Moreover, in a country where the honour of a woman is considered sacred, rape is being used to cause unrest amongst the population. Women and girls who have been raped are often the ones who have to face the consequences of the acts of their perpetrators. The patriarchal culture dictates that if a woman is raped, her honour is violated. In such circumstances, entire families experience stigma and social exclusion. Hence, in Syria, women are being killed for allegedly bringing dishonour upon their families.

Women’s empowerment crucial to restoring peace 

Looking at the Syrian war from the gender perspective and recognising how severely women have been affected by it is crucial to restoring peace. To protect and empower women, it is necessary to examine the challenges they face as a result of the war as these are highly specific to their gender. It is clear that the prevailing insecurity caused by the conflict has been particularly harmful to women. The problems that existed even before the war, have now been aggravated to the point where Syria has become the world’s third most dangerous country for women

Syrian women have to deal with dual oppression; that of years of armed conflict and that of gender-based violence. Hence, the humanitarian responses to those affected by the war need to be altered to provide Syrian women and girls with better protection. The implementation of durable peace can only be achieved if women’s rights are preserved. Otherwise, even once the fighting stops, women will have to cope with discrimination and limited possibilities to rebuild their lives. As the fighting in Syria continues, however, the world is yet to see what the position of women will be in the post-war period.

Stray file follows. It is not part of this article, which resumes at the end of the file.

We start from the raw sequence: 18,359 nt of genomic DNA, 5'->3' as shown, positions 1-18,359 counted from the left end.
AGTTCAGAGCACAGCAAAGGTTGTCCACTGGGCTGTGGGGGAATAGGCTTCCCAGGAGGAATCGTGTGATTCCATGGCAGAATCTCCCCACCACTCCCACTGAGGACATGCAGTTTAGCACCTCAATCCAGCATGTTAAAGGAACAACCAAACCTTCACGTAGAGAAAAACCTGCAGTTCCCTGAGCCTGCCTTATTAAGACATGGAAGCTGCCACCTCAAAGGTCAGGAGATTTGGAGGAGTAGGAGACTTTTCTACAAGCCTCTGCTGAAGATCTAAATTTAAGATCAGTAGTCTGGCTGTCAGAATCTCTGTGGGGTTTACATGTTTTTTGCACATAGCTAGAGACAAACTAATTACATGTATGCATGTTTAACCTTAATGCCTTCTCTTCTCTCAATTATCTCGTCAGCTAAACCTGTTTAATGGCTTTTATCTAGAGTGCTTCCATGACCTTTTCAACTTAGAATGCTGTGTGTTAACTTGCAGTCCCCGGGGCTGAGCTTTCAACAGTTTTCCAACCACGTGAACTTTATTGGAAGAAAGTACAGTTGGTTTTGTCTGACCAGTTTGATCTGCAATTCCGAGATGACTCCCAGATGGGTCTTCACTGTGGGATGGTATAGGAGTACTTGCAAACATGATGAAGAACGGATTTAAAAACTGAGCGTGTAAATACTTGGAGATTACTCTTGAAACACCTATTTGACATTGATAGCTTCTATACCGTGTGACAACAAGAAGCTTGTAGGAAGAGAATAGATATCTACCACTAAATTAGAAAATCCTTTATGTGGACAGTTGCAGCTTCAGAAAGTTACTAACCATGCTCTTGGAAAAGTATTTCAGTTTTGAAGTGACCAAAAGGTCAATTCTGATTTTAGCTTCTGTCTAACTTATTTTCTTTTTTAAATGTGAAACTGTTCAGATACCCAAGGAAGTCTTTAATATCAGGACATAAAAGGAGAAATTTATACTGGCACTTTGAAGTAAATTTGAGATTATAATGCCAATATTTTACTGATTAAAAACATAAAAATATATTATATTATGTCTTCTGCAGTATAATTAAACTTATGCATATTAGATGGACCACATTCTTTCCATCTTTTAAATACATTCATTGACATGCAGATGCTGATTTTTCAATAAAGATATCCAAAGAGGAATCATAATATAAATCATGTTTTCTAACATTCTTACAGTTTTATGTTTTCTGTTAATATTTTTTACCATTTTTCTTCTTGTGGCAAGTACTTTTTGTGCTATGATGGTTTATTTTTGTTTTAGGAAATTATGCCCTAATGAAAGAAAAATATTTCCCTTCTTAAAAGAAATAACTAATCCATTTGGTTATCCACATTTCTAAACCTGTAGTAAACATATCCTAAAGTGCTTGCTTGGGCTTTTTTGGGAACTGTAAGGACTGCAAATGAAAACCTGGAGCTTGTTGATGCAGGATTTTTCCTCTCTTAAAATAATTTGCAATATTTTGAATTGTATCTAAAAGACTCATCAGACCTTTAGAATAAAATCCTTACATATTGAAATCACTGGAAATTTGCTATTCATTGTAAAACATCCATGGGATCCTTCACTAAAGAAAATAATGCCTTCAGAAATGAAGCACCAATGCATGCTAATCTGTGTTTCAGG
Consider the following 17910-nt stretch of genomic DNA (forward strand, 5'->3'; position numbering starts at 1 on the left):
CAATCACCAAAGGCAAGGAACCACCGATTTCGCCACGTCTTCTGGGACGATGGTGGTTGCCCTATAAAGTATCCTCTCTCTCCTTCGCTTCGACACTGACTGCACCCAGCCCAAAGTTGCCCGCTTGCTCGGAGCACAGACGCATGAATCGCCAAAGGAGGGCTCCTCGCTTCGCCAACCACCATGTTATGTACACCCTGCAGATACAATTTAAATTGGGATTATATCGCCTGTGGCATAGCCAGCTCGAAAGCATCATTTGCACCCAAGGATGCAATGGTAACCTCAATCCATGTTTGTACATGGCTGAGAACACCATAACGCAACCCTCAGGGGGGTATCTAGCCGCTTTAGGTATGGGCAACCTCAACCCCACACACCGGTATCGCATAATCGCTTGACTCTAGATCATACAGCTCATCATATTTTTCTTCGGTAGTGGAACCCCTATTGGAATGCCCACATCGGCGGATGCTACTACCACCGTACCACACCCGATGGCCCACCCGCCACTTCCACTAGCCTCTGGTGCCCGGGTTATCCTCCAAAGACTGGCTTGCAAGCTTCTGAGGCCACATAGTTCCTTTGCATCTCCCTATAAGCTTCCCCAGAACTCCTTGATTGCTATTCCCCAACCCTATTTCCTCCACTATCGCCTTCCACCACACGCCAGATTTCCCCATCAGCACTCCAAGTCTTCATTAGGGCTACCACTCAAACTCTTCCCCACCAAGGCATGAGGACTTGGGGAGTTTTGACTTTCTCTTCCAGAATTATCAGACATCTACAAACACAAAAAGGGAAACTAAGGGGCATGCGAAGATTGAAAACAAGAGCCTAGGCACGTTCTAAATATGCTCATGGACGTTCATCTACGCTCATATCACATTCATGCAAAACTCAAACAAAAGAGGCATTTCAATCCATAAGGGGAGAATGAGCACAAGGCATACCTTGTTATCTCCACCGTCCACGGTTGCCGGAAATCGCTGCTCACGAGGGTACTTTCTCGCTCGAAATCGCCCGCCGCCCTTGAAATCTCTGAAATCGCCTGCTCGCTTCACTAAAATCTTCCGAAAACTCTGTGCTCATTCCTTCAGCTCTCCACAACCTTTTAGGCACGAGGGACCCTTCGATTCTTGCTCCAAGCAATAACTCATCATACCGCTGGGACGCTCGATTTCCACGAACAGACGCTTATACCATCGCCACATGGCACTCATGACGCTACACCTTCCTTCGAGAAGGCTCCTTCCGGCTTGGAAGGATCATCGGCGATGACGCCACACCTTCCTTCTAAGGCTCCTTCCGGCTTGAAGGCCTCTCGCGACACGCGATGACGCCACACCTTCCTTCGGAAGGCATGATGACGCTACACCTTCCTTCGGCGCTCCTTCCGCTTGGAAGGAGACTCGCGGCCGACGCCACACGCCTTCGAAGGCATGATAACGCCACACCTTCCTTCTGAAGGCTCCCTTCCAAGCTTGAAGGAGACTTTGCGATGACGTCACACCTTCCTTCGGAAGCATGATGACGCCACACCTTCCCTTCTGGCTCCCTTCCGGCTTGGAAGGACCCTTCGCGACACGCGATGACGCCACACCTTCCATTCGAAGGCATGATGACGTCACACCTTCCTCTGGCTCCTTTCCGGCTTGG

Katarzyna Rybarczyk

Katarzyna Rybarczyk

Katarzyna Rybarczyk is a Political Correspondent for Immigration News, which is a media platform that helps to raise awareness about migrant injustices and news around the world and helps people get immigration advice. She writes articles about the struggles of refugees and security concerns facing women around the world. Through her articles, she wants to promote human rights and raise awareness about topics that do not get enough attention. She also currently serves as a Volunteer Translator for the United Nations Volunteers Regional Office for West and Central Africa.